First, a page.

OBJECTIVE: We sought to study arterial endothelial function and carotid intima-media thickness (IMT), both early markers of atherosclerosis, in overweight compared to normal children. DESIGN: Case-control comparison. SUBJECTS: A total of 36 asymptomatic overweight children (body mass index (BMI) > 23; mean 25 ± 3) aged 9-12 y and 36 age- and gender-matched nonobese healthy children (BMI < 21) from a school community. MEASUREMENTS: The key parameters were: BMI, arterial endothelial function (ultrasound-derived endothelium-dependent dilation) and carotid artery IMT. The secondary parameters measured included body fat content, waist-hip ratio (WHR), blood pressures, blood lipids, insulin and glucose. RESULTS: The two groups were well matched for blood pressures, cholesterol and glucose levels, but BMI (P<0.0001), body fat (P = 0.001), WHR (P < 0.05), fasting blood insulin (P = 0.001) and triglyceride levels (P < 0.05) were higher in obese children. Overweight was associated with impaired arterial endothelial function (6.6 ± 2.3 vs 9.7 ± 3.0%, P < 0.0001) and increased carotid IMT (0.49 ± 0.04 mm vs 0.45 ± 0.04 mm, P = 0.006). The degree of endothelial dysfunction correlated with BMI (P < 0.003) on multivariate analysis. CONCLUSION: Obesity, even of mild-to-moderate degree, is independently associated with abnormal arterial function and structure in otherwise healthy young children.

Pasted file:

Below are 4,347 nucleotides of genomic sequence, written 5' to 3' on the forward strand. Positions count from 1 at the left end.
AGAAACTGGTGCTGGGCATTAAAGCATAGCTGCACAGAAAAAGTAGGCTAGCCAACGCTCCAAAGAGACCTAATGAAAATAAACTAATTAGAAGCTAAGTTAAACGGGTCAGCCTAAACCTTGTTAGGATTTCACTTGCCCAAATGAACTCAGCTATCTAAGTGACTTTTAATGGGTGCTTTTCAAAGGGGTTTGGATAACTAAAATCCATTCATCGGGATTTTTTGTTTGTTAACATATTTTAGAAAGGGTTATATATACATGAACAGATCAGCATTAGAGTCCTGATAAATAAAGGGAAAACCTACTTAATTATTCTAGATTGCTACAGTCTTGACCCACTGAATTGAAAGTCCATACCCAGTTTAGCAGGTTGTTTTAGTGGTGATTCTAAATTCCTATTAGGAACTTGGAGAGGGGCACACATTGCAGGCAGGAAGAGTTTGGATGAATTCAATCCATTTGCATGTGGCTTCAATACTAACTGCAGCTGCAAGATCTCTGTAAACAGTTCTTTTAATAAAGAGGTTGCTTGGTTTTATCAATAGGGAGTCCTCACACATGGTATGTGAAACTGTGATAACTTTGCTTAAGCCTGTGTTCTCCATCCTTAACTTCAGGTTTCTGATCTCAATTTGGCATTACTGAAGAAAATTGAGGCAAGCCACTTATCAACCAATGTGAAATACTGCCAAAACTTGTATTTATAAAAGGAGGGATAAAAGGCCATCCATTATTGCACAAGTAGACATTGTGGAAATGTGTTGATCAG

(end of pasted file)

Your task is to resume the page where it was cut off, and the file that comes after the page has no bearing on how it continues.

- Body mass index
- Carotid intima-media thickening
- Overweight in children
ASJC Scopus subject areas
- Medicine (miscellaneous)
- Endocrinology, Diabetes and Metabolism
- Nutrition and Dietetics